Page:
If the law has changed, kraz, I'm certainly not aware of it. I'm no expert at immigration law in Japan, though. Still, it wasn't *that* long ago that MG and I went through all this. And, sure, realistically, it wasn't *that* hard--we didn't have to write an essay (in Japanese) explaining our "extraordinary circumstances" in detail (the law states this must be provided to the immigration office upon request), the paperwork was intense but doable, but it was nerve-wracking to know that if our particular immigration officer decided to be a d*ck about it, MG's app could have been denied, and she'd have been forced to leave the country. It was a gamble, and it worked out for us, but if you're planning on getting married anyway, why risk it?

I'm probably biased, though, because I wouldn't move to Japan with someone I wasn't willing to marry.

Cheese
April 16th, 2016, 00:28
I wouldn't move to Japan with someone I wasn't willing to marry.

Word

webstaa
April 16th, 2016, 08:11
3 hours of driving will take you across 2-3 prefectures if you don't drive like an old lady.

Or like a cheap-ass ALT who won't get on the toll-road.

shanshan310
April 19th, 2016, 22:29
So is it worth emailing my local embassy's JET coordinator asking about this, or do you reckon that might not be a great look at this stage? I am mildly concerned that I might not get a placement if I start kicking up a fuss and asking if living with an unmarried partner is okay this early in the process.

Shincantsen
April 19th, 2016, 22:50
So is it worth emailing my local embassy's JET coordinator asking about this, or do you reckon that might not be a great look at this stage? I am mildly concerned that I might not get a placement if I start kicking up a fuss and asking if living with an unmarried partner is okay this early in the process.

Your JET Coordinator can give you advice, but they're not going to be able to do anything for you practically. Whether or not you can live with someone is up to your contracting organization/landlord, not your consulate or CLAIR.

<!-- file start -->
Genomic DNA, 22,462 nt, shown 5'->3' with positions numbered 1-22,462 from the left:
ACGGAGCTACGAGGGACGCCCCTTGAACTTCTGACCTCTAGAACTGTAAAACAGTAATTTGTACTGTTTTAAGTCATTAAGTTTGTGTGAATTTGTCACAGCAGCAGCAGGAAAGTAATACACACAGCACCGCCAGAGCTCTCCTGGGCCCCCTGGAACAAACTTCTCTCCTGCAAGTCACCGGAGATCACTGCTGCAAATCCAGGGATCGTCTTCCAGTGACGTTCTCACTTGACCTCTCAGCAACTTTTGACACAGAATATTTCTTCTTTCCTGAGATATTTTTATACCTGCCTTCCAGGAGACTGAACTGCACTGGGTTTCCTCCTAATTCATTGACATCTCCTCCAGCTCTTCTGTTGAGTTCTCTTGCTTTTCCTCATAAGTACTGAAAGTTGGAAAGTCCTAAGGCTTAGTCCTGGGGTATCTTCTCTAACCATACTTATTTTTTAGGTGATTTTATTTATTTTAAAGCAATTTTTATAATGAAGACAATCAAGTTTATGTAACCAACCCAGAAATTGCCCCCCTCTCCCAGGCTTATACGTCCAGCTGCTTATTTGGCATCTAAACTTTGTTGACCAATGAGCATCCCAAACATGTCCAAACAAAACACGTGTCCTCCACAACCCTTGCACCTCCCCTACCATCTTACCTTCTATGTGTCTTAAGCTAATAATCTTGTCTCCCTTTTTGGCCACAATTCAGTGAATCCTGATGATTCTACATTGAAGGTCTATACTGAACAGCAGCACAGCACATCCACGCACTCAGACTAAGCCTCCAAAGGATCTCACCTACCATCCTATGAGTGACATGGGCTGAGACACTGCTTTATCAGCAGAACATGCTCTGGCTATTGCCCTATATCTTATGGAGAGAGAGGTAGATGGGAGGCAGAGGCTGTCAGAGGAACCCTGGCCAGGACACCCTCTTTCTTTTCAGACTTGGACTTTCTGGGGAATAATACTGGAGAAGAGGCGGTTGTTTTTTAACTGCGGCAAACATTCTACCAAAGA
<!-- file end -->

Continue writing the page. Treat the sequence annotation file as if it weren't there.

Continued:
mothy
April 19th, 2016, 23:05
When I went on JET I asked my JET coordinator about my situation. They were completely useless but acted like the nonsense they spieled made sense.

I guess sometimes it's good to move forward, right or wrong.

Ozreth
April 20th, 2016, 02:21
So is it worth emailing my local embassy's JET coordinator asking about this, or do you reckon that might not be a great look at this stage? I am mildly concerned that I might not get a placement if I start kicking up a fuss and asking if living with an unmarried partner is okay this early in the process.

Yeah don't do that, there's no point because your consulate can't tell you anything. Wait for your placement and then talk to your pred and see what they think and then talk to your CO and/or landlord. It's up to them. Then cross whatever bridge then put in front of you when you get there.

krayziesensei
April 21st, 2016, 15:22
So is it worth emailing my local embassy's JET coordinator asking about this, or do you reckon that might not be a great look at this stage? I am mildly concerned that I might not get a placement if I start kicking up a fuss and asking if living with an unmarried partner is okay this early in the process.
I know this isn't a popular thing to say and is a little risky to some extent, but you could "gaijin smash." Just do it. Don't ask for permission or opinions.

Jiggit
April 21st, 2016, 15:25
I feel like "don't ask for permission" is not a good tactic when dealing with customs and immigration.

Ozreth
April 21st, 2016, 15:31
I feel like "don't ask for permission" is not a good tactic when dealing with customs and immigration.

It wouldn't have anything to do wit customs and immigration. The person would still come over totally legally with a tourist or work (if they found some) visa.

word
April 21st, 2016, 23:21
I know this isn't a popular thing to say and is a little risky to some extent, but you could "gaijin smash." Just do it. Don't ask for permission or opinions.

Gonna hafta agree with Oz and krayzi here. MG and I have discovered that a good rule of thumb for Japan is "better to ask forgiveness than permission." And, yeh, your consulate knows f*ck-all about your placement, and there is no unit of "f*cks given" small enough to measure how little of a f*ck they give about an individual JET's placement/situation (barring public embarrassment of some kind).